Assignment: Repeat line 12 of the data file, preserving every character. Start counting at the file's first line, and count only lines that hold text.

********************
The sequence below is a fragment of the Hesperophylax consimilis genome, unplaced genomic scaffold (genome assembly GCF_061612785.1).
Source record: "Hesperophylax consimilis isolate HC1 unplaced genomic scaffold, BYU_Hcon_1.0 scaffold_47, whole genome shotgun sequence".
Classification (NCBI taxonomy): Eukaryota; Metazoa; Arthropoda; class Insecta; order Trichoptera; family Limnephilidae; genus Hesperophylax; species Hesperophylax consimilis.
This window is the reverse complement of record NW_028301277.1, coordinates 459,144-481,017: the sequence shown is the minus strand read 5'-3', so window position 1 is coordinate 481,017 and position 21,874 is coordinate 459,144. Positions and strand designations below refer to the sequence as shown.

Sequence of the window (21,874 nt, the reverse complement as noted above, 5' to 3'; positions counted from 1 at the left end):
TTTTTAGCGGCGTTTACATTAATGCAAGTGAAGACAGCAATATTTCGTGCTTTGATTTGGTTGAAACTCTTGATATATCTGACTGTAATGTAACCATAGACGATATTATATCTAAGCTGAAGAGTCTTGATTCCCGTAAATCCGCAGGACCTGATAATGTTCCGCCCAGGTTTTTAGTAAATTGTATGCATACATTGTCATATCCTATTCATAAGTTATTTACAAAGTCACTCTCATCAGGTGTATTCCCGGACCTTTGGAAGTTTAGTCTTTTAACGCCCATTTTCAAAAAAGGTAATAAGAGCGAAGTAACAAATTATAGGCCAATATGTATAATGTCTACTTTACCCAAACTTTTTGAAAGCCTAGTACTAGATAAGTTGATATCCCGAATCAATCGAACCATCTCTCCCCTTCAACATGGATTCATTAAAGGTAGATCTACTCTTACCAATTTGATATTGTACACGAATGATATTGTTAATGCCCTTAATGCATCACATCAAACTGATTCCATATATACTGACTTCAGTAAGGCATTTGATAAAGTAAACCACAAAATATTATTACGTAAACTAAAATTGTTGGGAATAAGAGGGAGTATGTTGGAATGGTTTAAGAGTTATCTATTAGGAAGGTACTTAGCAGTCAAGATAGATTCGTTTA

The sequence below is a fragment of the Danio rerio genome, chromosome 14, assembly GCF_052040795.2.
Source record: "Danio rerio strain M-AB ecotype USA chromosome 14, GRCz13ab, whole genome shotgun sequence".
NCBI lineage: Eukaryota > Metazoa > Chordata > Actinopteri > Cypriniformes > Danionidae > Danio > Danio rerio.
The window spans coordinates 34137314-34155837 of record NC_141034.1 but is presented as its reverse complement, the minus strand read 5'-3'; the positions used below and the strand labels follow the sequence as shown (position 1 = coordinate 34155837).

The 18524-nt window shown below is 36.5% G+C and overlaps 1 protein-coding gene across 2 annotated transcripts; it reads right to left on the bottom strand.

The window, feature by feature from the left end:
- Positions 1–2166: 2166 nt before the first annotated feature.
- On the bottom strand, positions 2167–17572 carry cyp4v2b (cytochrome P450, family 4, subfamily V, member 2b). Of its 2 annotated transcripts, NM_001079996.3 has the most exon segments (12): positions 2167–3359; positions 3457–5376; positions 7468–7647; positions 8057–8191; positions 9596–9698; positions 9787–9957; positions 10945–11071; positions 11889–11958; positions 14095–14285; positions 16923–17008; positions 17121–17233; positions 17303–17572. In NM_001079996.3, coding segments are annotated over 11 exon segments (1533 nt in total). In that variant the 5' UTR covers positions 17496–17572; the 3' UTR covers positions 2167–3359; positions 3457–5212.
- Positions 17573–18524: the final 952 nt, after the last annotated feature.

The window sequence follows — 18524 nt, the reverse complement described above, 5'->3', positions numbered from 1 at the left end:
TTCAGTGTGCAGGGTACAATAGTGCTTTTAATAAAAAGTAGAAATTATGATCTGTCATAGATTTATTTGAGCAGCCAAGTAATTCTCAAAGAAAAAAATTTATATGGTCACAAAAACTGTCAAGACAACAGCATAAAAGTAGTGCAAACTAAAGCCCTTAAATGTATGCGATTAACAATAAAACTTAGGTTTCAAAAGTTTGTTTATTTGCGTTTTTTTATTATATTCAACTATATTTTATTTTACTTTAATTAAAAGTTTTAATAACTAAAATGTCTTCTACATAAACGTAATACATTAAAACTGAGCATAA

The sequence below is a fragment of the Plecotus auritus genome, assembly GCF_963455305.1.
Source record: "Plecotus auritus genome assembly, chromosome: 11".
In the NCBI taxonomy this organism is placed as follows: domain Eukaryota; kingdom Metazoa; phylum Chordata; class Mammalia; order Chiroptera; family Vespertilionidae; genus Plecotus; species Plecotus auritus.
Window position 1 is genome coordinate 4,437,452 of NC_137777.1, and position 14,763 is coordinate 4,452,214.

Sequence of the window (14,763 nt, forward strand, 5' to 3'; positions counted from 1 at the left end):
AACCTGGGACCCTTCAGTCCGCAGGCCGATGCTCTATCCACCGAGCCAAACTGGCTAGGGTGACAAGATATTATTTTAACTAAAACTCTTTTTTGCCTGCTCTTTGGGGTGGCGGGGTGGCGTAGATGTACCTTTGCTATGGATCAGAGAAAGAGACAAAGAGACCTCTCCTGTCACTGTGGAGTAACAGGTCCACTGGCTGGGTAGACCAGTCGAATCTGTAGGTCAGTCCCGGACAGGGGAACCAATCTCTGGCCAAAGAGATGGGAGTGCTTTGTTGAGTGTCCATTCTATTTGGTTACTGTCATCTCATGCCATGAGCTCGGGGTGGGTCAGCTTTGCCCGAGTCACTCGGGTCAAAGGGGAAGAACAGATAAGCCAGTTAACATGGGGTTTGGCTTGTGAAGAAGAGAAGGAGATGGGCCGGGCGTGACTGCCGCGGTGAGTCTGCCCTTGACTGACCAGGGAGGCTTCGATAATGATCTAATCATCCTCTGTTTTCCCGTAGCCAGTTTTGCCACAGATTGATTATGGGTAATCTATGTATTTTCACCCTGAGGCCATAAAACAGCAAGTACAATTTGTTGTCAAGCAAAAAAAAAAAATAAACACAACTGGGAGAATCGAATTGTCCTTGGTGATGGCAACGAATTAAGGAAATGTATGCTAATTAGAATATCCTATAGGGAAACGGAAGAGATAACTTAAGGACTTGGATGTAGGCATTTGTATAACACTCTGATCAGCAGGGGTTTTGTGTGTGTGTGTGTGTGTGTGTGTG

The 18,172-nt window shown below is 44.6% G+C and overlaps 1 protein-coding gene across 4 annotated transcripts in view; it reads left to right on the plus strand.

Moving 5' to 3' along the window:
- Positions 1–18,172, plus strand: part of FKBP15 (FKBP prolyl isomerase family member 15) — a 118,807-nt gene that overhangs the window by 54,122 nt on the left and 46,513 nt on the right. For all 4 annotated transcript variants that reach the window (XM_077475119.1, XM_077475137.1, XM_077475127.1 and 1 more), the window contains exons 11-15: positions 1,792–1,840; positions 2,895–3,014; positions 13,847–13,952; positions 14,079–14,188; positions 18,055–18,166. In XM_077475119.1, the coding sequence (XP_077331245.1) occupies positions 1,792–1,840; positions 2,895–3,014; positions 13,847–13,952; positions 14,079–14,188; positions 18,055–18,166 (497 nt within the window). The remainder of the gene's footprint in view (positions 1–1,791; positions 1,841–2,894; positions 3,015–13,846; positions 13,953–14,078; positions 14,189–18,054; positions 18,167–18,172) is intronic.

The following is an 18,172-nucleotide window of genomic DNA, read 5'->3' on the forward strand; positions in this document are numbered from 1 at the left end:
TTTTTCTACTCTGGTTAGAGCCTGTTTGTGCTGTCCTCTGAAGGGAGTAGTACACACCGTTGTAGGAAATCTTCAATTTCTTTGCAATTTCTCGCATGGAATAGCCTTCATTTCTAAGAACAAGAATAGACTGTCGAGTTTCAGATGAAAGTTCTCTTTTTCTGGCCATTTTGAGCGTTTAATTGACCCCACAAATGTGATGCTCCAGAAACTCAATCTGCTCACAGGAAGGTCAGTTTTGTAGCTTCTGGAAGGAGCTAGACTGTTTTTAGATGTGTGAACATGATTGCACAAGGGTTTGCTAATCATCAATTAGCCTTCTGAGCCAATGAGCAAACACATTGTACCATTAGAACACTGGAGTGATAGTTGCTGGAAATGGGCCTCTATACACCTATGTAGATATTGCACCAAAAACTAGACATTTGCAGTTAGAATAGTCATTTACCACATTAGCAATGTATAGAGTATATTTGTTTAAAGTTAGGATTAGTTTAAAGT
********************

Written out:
The window, feature by feature from the left end: